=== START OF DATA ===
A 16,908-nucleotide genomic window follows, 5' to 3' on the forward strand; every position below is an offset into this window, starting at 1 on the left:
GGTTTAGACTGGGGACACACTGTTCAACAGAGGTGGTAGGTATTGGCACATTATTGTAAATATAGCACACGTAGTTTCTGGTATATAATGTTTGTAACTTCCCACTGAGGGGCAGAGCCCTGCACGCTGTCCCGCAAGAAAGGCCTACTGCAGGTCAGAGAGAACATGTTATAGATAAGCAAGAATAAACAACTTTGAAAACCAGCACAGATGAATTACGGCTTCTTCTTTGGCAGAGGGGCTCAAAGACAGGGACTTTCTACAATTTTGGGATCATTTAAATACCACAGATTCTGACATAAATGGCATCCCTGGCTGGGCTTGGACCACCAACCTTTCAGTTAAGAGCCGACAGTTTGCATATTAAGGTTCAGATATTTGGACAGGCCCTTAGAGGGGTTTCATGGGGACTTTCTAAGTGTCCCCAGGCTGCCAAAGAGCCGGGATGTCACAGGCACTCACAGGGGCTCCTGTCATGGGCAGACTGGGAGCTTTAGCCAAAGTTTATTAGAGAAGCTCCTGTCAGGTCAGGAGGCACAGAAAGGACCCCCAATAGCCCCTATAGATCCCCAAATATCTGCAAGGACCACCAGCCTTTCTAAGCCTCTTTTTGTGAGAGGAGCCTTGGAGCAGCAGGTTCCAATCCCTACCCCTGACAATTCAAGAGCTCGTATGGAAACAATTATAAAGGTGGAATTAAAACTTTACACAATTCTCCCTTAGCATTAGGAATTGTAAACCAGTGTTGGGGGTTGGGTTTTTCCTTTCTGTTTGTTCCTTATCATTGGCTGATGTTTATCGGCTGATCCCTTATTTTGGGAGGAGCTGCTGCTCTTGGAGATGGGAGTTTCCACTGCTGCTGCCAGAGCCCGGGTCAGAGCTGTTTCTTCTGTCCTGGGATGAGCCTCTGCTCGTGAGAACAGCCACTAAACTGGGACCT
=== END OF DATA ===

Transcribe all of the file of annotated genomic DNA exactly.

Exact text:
A 16,908-nucleotide genomic window follows, 5' to 3' on the forward strand; every position below is an offset into this window, starting at 1 on the left:
GGTTTAGACTGGGGACACACTGTTCAACAGAGGTGGTAGGTATTGGCACATTATTGTAAATATAGCACACGTAGTTTCTGGTATATAATGTTTGTAACTTCCCACTGAGGGGCAGAGCCCTGCACGCTGTCCCGCAAGAAAGGCCTACTGCAGGTCAGAGAGAACATGTTATAGATAAGCAAGAATAAACAACTTTGAAAACCAGCACAGATGAATTACGGCTTCTTCTTTGGCAGAGGGGCTCAAAGACAGGGACTTTCTACAATTTTGGGATCATTTAAATACCACAGATTCTGACATAAATGGCATCCCTGGCTGGGCTTGGACCACCAACCTTTCAGTTAAGAGCCGACAGTTTGCATATTAAGGTTCAGATATTTGGACAGGCCCTTAGAGGGGTTTCATGGGGACTTTCTAAGTGTCCCCAGGCTGCCAAAGAGCCGGGATGTCACAGGCACTCACAGGGGCTCCTGTCATGGGCAGACTGGGAGCTTTAGCCAAAGTTTATTAGAGAAGCTCCTGTCAGGTCAGGAGGCACAGAAAGGACCCCCAATAGCCCCTATAGATCCCCAAATATCTGCAAGGACCACCAGCCTTTCTAAGCCTCTTTTTGTGAGAGGAGCCTTGGAGCAGCAGGTTCCAATCCCTACCCCTGACAATTCAAGAGCTCGTATGGAAACAATTATAAAGGTGGAATTAAAACTTTACACAATTCTCCCTTAGCATTAGGAATTGTAAACCAGTGTTGGGGGTTGGGTTTTTCCTTTCTGTTTGTTCCTTATCATTGGCTGATGTTTATCGGCTGATCCCTTATTTTGGGAGGAGCTGCTGCTCTTGGAGATGGGAGTTTCCACTGCTGCTGCCAGAGCCCGGGTCAGAGCTGTTTCTTCTGTCCTGGGATGAGCCTCTGCTCGTGAGAACAGCCACTAAACTGGGACCT